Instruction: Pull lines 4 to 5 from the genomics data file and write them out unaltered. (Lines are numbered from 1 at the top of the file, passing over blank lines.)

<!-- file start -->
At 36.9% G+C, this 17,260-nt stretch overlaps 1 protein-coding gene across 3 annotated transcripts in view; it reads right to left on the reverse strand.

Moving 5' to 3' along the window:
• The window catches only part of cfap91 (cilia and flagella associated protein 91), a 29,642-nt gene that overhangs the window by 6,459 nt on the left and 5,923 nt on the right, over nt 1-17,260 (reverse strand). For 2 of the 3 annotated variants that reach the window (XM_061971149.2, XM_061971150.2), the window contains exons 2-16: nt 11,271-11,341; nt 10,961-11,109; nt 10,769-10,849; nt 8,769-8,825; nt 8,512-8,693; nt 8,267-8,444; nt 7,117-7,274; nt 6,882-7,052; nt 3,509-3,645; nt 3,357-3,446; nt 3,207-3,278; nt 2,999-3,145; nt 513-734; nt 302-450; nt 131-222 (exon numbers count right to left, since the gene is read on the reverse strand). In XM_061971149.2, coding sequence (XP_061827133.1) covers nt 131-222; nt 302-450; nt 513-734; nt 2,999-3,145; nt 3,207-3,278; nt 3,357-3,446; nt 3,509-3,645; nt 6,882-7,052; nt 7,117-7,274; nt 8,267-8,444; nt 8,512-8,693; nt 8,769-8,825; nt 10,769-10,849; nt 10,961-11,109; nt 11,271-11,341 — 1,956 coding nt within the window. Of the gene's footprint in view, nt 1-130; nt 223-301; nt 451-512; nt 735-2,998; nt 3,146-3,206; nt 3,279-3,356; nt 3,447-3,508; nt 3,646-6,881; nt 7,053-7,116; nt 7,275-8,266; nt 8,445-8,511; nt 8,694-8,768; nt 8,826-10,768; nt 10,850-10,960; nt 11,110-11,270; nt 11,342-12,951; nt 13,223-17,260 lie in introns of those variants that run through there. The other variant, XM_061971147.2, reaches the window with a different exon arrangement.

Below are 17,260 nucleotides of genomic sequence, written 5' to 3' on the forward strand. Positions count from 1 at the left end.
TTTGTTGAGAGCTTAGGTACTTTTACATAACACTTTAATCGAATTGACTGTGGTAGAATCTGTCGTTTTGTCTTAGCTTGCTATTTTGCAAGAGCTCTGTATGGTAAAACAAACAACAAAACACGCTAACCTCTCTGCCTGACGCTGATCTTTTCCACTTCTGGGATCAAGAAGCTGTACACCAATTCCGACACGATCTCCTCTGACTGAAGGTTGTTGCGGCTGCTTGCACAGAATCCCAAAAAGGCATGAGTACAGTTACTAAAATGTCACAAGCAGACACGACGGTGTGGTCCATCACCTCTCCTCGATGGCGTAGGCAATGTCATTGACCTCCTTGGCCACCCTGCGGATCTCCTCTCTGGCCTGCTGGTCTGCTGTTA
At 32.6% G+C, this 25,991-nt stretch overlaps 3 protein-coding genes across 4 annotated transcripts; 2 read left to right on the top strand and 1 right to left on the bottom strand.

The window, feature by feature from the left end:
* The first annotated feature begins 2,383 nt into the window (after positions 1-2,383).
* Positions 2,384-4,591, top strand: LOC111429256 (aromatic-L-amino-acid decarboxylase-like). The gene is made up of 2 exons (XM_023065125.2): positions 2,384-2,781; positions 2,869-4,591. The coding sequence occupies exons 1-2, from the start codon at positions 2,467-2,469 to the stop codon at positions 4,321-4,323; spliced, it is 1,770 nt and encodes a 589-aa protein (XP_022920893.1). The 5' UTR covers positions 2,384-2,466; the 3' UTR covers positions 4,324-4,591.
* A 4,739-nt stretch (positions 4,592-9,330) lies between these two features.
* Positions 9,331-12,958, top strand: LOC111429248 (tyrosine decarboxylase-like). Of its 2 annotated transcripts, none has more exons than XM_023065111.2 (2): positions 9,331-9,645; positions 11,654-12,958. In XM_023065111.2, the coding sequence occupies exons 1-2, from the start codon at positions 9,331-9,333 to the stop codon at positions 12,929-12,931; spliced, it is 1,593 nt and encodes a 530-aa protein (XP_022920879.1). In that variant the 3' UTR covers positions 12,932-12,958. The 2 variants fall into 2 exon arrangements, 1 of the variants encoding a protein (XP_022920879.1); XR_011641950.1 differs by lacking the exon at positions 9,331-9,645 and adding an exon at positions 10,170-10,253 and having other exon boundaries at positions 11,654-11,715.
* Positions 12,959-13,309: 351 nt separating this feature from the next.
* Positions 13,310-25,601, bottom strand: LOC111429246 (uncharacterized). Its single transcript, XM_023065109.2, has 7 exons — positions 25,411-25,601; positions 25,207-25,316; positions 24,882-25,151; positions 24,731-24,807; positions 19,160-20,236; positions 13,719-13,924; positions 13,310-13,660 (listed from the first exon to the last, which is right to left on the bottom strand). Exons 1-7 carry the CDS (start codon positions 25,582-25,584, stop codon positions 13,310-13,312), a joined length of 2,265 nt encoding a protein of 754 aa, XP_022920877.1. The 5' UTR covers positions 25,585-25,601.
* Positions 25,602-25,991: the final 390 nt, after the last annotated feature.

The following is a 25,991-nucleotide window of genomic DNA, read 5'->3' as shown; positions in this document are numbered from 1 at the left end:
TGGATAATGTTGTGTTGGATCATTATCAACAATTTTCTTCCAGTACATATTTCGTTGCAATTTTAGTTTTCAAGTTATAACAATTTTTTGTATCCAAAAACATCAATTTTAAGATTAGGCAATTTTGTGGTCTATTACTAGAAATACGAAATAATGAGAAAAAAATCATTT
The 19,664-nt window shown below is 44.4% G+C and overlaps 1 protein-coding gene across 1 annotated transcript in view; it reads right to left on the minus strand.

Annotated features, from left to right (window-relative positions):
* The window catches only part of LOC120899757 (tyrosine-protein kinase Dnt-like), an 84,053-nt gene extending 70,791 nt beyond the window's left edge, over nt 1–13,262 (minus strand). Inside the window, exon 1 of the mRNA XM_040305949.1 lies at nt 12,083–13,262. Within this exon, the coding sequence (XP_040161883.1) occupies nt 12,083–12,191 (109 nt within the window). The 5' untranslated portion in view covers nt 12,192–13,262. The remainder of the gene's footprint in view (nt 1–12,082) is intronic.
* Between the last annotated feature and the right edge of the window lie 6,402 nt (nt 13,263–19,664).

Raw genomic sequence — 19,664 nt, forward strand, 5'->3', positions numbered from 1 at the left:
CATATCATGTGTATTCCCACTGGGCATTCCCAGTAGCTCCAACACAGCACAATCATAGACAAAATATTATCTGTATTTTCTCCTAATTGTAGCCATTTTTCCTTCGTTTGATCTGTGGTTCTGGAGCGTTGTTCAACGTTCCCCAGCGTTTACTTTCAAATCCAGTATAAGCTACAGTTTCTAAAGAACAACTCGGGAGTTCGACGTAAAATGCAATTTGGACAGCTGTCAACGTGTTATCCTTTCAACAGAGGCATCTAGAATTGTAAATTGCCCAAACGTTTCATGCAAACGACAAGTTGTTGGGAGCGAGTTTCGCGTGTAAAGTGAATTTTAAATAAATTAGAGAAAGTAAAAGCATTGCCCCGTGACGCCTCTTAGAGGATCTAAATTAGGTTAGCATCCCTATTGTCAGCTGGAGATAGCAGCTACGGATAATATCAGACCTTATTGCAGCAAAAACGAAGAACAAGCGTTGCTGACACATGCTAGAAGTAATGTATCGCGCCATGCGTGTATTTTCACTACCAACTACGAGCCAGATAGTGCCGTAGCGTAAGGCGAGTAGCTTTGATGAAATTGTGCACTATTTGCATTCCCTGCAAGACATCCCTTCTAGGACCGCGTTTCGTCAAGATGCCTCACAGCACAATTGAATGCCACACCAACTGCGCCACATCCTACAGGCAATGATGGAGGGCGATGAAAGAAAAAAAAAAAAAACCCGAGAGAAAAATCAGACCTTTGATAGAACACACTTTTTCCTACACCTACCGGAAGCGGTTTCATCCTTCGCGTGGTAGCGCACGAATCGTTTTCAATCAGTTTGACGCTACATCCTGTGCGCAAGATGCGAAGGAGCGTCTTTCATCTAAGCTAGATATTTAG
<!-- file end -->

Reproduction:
Below are 17,260 nucleotides of genomic sequence, written 5' to 3' on the forward strand. Positions count from 1 at the left end.
TTTGTTGAGAGCTTAGGTACTTTTACATAACACTTTAATCGAATTGACTGTGGTAGAATCTGTCGTTTTGTCTTAGCTTGCTATTTTGCAAGAGCTCTGTATGGTAAAACAAACAACAAAACACGCTAACCTCTCTGCCTGACGCTGATCTTTTCCACTTCTGGGATCAAGAAGCTGTACACCAATTCCGACACGATCTCCTCTGACTGAAGGTTGTTGCGGCTGCTTGCACAGAATCCCAAAAAGGCATGAGTACAGTTACTAAAATGTCACAAGCAGACACGACGGTGTGGTCCATCACCTCTCCTCGATGGCGTAGGCAATGTCATTGACCTCCTTGGCCACCCTGCGGATCTCCTCTCTGGCCTGCTGGTCTGCTGTTA